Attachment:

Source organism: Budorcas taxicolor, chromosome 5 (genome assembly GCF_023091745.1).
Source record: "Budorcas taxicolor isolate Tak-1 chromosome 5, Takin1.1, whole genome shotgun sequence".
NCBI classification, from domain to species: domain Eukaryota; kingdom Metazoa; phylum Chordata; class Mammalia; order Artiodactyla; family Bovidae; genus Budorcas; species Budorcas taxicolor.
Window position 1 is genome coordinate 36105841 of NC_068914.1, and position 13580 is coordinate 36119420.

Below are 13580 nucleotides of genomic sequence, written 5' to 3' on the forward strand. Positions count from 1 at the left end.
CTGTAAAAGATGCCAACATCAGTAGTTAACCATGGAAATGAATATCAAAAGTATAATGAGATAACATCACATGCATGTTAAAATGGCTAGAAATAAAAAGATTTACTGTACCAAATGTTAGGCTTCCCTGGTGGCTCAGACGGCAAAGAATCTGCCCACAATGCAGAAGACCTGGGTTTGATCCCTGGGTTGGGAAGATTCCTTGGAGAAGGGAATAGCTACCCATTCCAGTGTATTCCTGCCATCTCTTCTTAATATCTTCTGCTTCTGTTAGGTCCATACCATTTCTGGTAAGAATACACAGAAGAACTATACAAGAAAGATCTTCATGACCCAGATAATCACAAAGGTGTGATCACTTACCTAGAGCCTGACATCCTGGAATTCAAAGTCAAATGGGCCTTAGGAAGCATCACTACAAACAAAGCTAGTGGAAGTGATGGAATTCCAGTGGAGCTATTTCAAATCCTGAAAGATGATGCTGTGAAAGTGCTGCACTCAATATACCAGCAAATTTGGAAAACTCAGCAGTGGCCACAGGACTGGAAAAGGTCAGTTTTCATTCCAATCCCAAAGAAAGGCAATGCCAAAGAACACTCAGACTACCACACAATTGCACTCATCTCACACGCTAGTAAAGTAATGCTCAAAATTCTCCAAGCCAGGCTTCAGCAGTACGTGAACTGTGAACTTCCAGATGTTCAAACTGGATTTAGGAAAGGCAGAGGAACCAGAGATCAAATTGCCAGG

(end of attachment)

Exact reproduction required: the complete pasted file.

Source organism: Budorcas taxicolor, chromosome 5 (genome assembly GCF_023091745.1).
Source record: "Budorcas taxicolor isolate Tak-1 chromosome 5, Takin1.1, whole genome shotgun sequence".
NCBI classification, from domain to species: domain Eukaryota; kingdom Metazoa; phylum Chordata; class Mammalia; order Artiodactyla; family Bovidae; genus Budorcas; species Budorcas taxicolor.
Window position 1 is genome coordinate 36105841 of NC_068914.1, and position 13580 is coordinate 36119420.

Below are 13580 nucleotides of genomic sequence, written 5' to 3' on the forward strand. Positions count from 1 at the left end.
CTGTAAAAGATGCCAACATCAGTAGTTAACCATGGAAATGAATATCAAAAGTATAATGAGATAACATCACATGCATGTTAAAATGGCTAGAAATAAAAAGATTTACTGTACCAAATGTTAGGCTTCCCTGGTGGCTCAGACGGCAAAGAATCTGCCCACAATGCAGAAGACCTGGGTTTGATCCCTGGGTTGGGAAGATTCCTTGGAGAAGGGAATAGCTACCCATTCCAGTGTATTCCTGCCATCTCTTCTTAATATCTTCTGCTTCTGTTAGGTCCATACCATTTCTGGTAAGAATACACAGAAGAACTATACAAGAAAGATCTTCATGACCCAGATAATCACAAAGGTGTGATCACTTACCTAGAGCCTGACATCCTGGAATTCAAAGTCAAATGGGCCTTAGGAAGCATCACTACAAACAAAGCTAGTGGAAGTGATGGAATTCCAGTGGAGCTATTTCAAATCCTGAAAGATGATGCTGTGAAAGTGCTGCACTCAATATACCAGCAAATTTGGAAAACTCAGCAGTGGCCACAGGACTGGAAAAGGTCAGTTTTCATTCCAATCCCAAAGAAAGGCAATGCCAAAGAACACTCAGACTACCACACAATTGCACTCATCTCACACGCTAGTAAAGTAATGCTCAAAATTCTCCAAGCCAGGCTTCAGCAGTACGTGAACTGTGAACTTCCAGATGTTCAAACTGGATTTAGGAAAGGCAGAGGAACCAGAGATCAAATTGCCAGG